This filly was presented to an equine surgeon for assessment at 18 months of age with a severely clubbed right front foot, (broken forward hoof-pastern angle). The foot was short, contracted at the toe, wide at the heels, and unable to be extended into a normal position. Therefore, shoeing alone was unlikely to offer any significant improvement over time, and her foot was likely to cause her lameness problems and severely limit her future potential as a show or riding horse.
The filly was given surgery to cut the check ligament of the deep digital flexor tendon, (inferior check ligament desmotomy). Before discharge from hospital, 3 days post surgery, it was decided to extend the toe of the clubbed foot with a hoof reconstruction material (Equithane), and to fit a graduated-toe shoe to prevent further toe wear and offer protection. At this time, it was noted that an abscess had formed at the toe and the wall was separated. These are common findings in young horses with severely clubbed feet, and further contribute to the abnormal pattern of wear and chronic separation of the white line and dorsal wall (toe).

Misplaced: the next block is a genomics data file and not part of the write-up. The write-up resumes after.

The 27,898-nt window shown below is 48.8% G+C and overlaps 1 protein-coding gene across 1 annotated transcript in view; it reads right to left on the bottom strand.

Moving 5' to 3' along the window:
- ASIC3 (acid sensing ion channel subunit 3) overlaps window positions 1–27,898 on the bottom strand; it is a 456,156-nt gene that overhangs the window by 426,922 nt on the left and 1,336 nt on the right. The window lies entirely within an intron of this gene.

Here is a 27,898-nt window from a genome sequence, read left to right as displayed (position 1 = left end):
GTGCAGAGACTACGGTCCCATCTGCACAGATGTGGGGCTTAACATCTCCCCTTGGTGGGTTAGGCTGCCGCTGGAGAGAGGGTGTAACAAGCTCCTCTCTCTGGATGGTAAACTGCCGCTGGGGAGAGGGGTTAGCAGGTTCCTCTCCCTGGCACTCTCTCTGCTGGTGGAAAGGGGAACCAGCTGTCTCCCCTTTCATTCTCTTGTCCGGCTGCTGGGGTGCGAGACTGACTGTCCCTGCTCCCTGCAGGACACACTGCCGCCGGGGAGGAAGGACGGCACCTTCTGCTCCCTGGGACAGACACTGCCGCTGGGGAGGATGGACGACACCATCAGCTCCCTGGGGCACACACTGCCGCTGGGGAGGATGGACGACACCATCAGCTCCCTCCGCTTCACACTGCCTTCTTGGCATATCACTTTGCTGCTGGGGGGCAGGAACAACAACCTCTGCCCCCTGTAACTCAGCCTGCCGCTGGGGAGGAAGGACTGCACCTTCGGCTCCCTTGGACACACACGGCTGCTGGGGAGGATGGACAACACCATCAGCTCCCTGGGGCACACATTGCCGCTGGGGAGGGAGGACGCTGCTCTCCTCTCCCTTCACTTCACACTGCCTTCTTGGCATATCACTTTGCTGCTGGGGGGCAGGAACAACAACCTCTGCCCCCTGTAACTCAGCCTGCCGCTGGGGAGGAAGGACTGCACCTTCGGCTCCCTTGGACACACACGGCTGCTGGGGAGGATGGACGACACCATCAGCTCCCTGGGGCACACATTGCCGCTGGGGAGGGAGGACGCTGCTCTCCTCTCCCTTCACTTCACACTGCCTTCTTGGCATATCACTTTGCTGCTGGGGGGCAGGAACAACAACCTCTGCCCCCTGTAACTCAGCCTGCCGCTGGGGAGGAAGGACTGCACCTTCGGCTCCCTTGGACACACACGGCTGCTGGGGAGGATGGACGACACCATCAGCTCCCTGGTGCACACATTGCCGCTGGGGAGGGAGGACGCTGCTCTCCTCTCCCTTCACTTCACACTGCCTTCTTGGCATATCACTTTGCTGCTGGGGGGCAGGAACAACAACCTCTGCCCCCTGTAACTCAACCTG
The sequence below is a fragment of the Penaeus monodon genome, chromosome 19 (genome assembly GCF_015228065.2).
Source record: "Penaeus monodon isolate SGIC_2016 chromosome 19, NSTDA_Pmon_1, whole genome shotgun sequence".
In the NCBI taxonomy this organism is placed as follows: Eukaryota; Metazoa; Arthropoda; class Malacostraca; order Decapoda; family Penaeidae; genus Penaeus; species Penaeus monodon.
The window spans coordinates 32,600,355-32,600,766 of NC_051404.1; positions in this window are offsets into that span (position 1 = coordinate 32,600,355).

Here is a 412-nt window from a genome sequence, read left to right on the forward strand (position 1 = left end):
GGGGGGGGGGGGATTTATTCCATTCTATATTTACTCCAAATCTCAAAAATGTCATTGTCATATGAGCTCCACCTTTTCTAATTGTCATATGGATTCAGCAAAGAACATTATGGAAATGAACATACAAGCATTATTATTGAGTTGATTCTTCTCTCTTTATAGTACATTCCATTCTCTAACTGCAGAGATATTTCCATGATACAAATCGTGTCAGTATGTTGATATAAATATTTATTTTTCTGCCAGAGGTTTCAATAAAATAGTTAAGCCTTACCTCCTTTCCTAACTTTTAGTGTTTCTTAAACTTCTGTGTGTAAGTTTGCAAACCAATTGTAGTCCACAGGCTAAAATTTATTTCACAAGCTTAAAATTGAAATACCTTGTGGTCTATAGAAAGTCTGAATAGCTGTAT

The filly was initially given hand-walking as exercise, and this was increased to include gentle lunging at the trot by 3 weeks post surgery. This was continued throughout the recovery period of 4 months. During this time the filly had the shoe removed and refitted at 4 weekly intervals. Improvement in the hoof-pastern angle was noted at each shoeing.
It was advised to continue protecting the toe of this foot with either a shoe or tip until at least 6 months post surgery. After this, the foot should be allowed to go unshod if possible, as this will maximise heel function and expansion of the foot while the filly is still growing. Regular trimming at monthly intervals is still required. If the toe should begin to shorten, and the foot becomes more upright, then fitting a shoe or tip will again be required.
When I last saw this filly her owners were considering a riding career for her and her future looked much brighter. However, there is a genetic component to this condition and therefore, I would be unable to predict that this filly would, or would not, produce foals that were at risk of developing the same problem.